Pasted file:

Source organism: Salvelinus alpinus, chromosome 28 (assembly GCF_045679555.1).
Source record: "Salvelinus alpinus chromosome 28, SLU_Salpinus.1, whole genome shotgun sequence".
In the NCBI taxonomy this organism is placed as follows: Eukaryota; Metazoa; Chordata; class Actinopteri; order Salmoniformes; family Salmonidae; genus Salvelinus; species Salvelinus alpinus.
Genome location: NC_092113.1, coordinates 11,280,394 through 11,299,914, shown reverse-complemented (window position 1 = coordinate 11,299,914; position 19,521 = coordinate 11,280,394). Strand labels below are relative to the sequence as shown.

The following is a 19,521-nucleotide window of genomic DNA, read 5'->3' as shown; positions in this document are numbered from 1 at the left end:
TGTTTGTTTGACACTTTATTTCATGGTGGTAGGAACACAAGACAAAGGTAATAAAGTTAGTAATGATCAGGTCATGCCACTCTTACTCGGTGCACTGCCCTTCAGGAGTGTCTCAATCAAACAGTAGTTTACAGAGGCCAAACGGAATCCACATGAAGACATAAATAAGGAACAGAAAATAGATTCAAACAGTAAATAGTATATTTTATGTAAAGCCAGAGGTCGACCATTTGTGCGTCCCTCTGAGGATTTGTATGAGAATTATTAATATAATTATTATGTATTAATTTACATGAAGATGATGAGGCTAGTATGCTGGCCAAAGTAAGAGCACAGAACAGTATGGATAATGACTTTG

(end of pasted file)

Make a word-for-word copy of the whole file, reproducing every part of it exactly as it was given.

Source organism: Salvelinus alpinus, chromosome 28 (assembly GCF_045679555.1).
Source record: "Salvelinus alpinus chromosome 28, SLU_Salpinus.1, whole genome shotgun sequence".
In the NCBI taxonomy this organism is placed as follows: Eukaryota; Metazoa; Chordata; class Actinopteri; order Salmoniformes; family Salmonidae; genus Salvelinus; species Salvelinus alpinus.
Genome location: NC_092113.1, coordinates 11,280,394 through 11,299,914, shown reverse-complemented (window position 1 = coordinate 11,299,914; position 19,521 = coordinate 11,280,394). Strand labels below are relative to the sequence as shown.

The following is a 19,521-nucleotide window of genomic DNA, read 5'->3' as shown; positions in this document are numbered from 1 at the left end:
TGTTTGTTTGACACTTTATTTCATGGTGGTAGGAACACAAGACAAAGGTAATAAAGTTAGTAATGATCAGGTCATGCCACTCTTACTCGGTGCACTGCCCTTCAGGAGTGTCTCAATCAAACAGTAGTTTACAGAGGCCAAACGGAATCCACATGAAGACATAAATAAGGAACAGAAAATAGATTCAAACAGTAAATAGTATATTTTATGTAAAGCCAGAGGTCGACCATTTGTGCGTCCCTCTGAGGATTTGTATGAGAATTATTAATATAATTATTATGTATTAATTTACATGAAGATGATGAGGCTAGTATGCTGGCCAAAGTAAGAGCACAGAACAGTATGGATAATGACTTTG